Episode 18 Commentary

The Decisive Battle! All Ships, Combat-Ready!

By Arthur Painter (with notes from Tim Eldred)

Watch this episode now at these sources: Star Blazers on Hulu | Star Blazers on YouTube | Original version subtitled

Despite the title, this is a comparatively quiet episode, containing very little in the way of action. The storyboard was by Animation Director Noboru Ishiguro.

The Comet Empire was blown off course by the destruction of Telezart, allowing the Star Force time to escape. Free of Telezart’s solar system, the Argo is now able to execute a warp. Wildstar advises the crew to belt themselves in since they will be making a much larger jump than normal.

Star Blazers transitions directly from the announcement of the warp to the warp itself. In Yamato 2 there is a series of preparation scenes. First, Dr. Sado [Dr. Sane] prepares for the warp by swilling sake in his cabin while his cat Mii [Mimi] sleeps contentedly nearby.

Production note: There is also a rare look into the ship’s mess hall, which actually has a name: “Restaurant Yamato.” There’s even a fast food corner named “Snack Yamato.” This scene briefly revives the ultra-rare yellow-on-white crew uniform, which occasionally appeared in the first half of Series 1 but was never matched up to a specific department. Let’s hope it’s not waste disposal.

This is followed by a short visit to the Space Cavalry’s [Space Marines’] quarters. Three of them are playing a card game when the warp announcement pipes through. They try to rouse a sleeping Captain Saito [Sergeant Knox], but he refuses to wake up.

Misunderstanding their warnings about a “warp,” he sleepily replies “I don’t want any soup.” After further prodding, Saito punches one of his men across the room, growling “Rope? I don’t need rope. I’m not going to hang myself,” then rolls over and goes back to sleep. Deciding he’s too drunk to reason with, Saito’s subordinates leave him be and rush to their bunks to strap themselves in. This scene marks the second time the Japanese language version made a warp/soup connection. The first time was before the ship’s very first warp in Series 1, where Dr. Sado thought it sounded like an “extra-delicious soup.”

Production note: there’s an odd scene of a marine belting himself and his bedsheet down, as if the buckle works through the sheet. Maybe it’s magnetic.

The animators seem to give a tip of the hat to Star Wars during the warp sequence. The warp effect (which becomes the Yamato 2 episode title) looks similar to the Star Wars hyperspace effect. Since that movie opened in Japan about eight months before this episode aired, it would still have been fresh in their minds during production.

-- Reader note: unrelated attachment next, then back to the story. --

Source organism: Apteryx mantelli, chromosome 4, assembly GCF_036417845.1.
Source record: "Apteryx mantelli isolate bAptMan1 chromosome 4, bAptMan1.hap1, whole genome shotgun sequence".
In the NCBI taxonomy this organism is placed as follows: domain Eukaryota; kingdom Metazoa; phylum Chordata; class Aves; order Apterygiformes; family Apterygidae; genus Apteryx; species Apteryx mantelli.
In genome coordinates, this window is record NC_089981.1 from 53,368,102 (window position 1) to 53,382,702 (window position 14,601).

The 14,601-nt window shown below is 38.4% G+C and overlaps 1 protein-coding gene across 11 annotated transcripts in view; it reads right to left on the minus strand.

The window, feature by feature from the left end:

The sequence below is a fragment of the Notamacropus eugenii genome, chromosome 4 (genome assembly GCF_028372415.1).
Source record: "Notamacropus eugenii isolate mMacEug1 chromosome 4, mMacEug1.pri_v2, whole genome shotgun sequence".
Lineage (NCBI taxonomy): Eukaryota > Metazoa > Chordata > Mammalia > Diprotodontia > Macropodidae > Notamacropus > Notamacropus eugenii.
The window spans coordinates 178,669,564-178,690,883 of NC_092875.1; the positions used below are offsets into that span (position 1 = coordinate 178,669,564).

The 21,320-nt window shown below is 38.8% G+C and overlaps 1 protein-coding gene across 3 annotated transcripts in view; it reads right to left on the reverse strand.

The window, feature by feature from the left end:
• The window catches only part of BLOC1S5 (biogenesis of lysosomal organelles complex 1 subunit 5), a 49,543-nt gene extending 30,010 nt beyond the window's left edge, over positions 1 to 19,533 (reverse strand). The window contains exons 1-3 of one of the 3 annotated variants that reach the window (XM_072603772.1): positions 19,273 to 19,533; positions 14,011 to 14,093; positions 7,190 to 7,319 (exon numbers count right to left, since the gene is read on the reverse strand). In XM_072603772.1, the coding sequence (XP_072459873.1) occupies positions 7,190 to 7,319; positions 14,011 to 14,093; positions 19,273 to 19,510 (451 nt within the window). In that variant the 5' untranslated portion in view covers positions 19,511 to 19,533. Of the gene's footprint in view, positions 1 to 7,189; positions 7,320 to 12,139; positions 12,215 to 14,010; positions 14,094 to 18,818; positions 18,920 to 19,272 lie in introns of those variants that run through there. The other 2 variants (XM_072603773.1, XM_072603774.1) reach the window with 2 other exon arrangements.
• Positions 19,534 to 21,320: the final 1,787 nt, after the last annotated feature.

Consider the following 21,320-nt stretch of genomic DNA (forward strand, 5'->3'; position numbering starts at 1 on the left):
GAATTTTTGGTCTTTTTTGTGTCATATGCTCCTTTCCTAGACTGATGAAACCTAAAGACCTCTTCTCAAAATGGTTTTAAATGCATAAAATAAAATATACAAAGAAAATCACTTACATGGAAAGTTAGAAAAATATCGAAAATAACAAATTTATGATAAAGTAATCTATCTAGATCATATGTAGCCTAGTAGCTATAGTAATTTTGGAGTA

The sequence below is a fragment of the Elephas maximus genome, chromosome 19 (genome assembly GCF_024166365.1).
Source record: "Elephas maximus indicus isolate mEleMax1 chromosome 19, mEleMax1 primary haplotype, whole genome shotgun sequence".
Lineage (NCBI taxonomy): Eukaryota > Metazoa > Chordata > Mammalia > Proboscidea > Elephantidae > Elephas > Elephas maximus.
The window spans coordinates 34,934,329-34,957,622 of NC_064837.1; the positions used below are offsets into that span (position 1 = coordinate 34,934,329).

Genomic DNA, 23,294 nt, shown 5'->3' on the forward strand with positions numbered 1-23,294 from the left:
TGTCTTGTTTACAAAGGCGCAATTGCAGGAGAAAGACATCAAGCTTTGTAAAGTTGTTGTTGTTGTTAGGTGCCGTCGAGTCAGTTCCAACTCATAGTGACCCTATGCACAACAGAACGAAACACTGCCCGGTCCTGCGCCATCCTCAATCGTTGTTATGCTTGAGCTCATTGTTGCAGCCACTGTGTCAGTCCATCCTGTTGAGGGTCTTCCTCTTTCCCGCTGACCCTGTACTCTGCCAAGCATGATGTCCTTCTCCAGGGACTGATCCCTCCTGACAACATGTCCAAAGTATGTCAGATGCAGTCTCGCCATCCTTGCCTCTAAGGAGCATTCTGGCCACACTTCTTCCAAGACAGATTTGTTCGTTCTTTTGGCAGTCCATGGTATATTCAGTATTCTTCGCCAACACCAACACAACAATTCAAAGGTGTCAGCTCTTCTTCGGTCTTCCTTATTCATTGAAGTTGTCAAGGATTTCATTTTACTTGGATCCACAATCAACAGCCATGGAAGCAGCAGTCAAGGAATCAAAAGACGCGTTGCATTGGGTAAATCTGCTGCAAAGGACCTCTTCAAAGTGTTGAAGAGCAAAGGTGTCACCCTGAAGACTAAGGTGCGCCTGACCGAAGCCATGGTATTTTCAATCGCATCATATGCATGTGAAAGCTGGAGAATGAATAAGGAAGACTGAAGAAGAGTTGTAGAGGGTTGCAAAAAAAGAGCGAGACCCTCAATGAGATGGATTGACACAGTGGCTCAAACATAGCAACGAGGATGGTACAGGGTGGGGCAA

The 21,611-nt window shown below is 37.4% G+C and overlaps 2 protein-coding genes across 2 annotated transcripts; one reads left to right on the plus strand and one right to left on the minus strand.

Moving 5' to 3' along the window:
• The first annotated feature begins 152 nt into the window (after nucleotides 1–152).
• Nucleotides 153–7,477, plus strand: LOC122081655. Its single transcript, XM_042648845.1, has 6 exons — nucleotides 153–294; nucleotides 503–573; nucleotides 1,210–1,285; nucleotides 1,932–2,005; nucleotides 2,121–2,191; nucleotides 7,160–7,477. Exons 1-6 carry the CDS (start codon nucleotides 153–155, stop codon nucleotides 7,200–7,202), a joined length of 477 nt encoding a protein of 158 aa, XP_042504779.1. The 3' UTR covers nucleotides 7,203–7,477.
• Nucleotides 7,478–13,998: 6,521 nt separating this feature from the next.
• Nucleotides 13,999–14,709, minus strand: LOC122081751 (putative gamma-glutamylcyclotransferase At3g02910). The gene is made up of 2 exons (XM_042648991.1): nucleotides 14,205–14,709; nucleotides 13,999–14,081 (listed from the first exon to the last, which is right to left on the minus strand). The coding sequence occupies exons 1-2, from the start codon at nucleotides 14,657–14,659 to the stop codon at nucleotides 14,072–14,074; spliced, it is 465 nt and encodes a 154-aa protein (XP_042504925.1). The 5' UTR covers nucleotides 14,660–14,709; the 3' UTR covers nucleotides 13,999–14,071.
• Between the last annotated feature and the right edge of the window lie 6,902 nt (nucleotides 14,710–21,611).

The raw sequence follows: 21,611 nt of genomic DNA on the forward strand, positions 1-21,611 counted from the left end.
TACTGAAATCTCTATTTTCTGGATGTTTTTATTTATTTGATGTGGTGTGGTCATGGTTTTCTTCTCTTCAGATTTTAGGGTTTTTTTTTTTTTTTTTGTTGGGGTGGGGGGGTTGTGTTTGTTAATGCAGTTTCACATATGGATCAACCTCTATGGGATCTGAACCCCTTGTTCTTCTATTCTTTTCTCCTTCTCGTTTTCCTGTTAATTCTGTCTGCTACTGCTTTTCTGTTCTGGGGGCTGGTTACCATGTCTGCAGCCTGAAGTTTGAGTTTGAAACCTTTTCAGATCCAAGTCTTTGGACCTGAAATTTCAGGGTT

Upon emerging from the warp, Wildstar receives status updates from all stations. After some initial “all clears,” Sandor reports a problem in the computer room, and warns that performing more large scale warps will lead to further problems. Venture says that they have to keep moving lest they squander the time Trelaina has bought for them. As the discussion continues, Venture becomes more aggressive, insisting that the Argo will have to make at least two more jumps like the last one, and Sandor will simply have to fix anything that breaks. Venture then turns his attention to his own nav crew, yelling at them over the intercom for some minor infraction. The entire crew stares at him, stunned at the surliness of the normally even-tempered Navigation Chief.

According to Venture, this warp set a record. A jump of 2,000 ly, approximately 19 quadrillion kilometers, or 12 quadrillion miles. In Yamato 2, Shima’s post-warp complaint to his crew was that their cruising speed had dropped below 50 space knots. The ship’s normal cruising speed is around 30 to 40 space knots. Even between warps, the ship is traveling at top speed.

Story note: In Series 1, the ship’s performance was to warp twice a day, about 500 light years at a time. Pushing the limit to 2,000 light years is a tribute to its remodeled engine. In the Japanese recording script, it was mistakenly indicated as about 200 light years and corrected during voice recording. Afterward, Shima says, “it will be necessary to do that two more times.” But this would actually have to be done nine more times to cover the 20,000 light years from Telezart to Earth.

Yamato 2 follows up on the earlier Saito scene. Saito’s men carry him in to Dr. Sado. He complains about pain in his legs and waist, after-effects of not being strapped in during the warp.